Introduction to VoIP Technologies
Voice over Internet Protocol (VoIP) generates a tremendous amount of excitement these days. The cost savings associated with VoIP are potentially tremendous, regardless of whether you lease service from a provider or implement your own services. Imagine how much your boss would appreciate you, if you could demonstrate how to completely eliminate monthly long distance charges between your company’s two sites that are in different states; how grateful he would be if you could eliminate all the charges he has to pay for internal conference calls through whatever service he now uses; or how much you will be worth to him, if you can eliminate all the costs associated with your company’s current voice mail system.
All of these things are possible with VoIP technologies. In fact there are even many new features you can add that weren’t available with older phone technologies. Examples include: Being able to forward voicemail messages to your e-mail account and having your voice mail server read your emails to you over the phone.
There are several major concerns that come up when you begin discussing VoIP technologies:
· What does a converged network look like?
· Is your network fast enough to support converged networking?
· Do your current network devices support quality of service (QOS) and class of service (COS)?
· Do you have the facilities to provide services to your home-based employees?
· How do you secure your voice network?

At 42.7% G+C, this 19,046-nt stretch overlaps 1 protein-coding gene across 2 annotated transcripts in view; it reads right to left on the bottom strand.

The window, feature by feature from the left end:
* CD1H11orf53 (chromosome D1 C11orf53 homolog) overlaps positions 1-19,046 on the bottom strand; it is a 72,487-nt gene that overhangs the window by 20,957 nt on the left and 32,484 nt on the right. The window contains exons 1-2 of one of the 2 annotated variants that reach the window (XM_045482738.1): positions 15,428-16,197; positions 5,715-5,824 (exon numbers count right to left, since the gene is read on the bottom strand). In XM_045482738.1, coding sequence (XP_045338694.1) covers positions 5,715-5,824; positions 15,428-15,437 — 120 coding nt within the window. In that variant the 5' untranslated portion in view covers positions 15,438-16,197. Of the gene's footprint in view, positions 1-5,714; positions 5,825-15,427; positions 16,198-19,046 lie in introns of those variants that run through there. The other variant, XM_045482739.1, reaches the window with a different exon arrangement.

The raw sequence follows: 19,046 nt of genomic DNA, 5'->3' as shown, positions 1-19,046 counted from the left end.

I’ll address all these concerns in the next few sections of this article.
What Does a Converged Network Look Like?
This drawing shows many of the components of a VoIP network. You can see that PCs, PDAs, and file servers are sharing the network with a telephony server, VoIP soft phones and hard phones, and a fax machine connected to the network via an analog telephone adapter. The PCs, PDAs, and laptop can all make calls to any VoIP phone on the network or can place calls to regular telephones through either the telephony server or the long distance provider’s telephone switch.
Is Your Network Fast Enough to Support Converged Networking?
Converged networking defines a network that has sufficient resources to pass data and voice traffic simultaneously. This is one of the cost savers in VoIP technologies because you don’t have to maintain and install two separate wiring infrastructures within your building. To determine if it is fast enough, ping multiple times between network devices. If your round trip time is never greater than 200ms, your network is plenty fast enough to handle VoIP and data traffic simultaneously. Make sure you ping devices both on your local LAN and your WAN while doing your testing. If your ping times are slow, don’t worry, I will discuss network design more in a later article and I’ll give you all the tips and tricks to get you going in that article.
Do Your Current Network Devices Support QOS and COS?
It’s not possible to cover in detail every network device that would need to support QOS and COS. It is best that you check with the vendor from whom you purchased these products. Any devices that do not support QOS and COS should be replaced.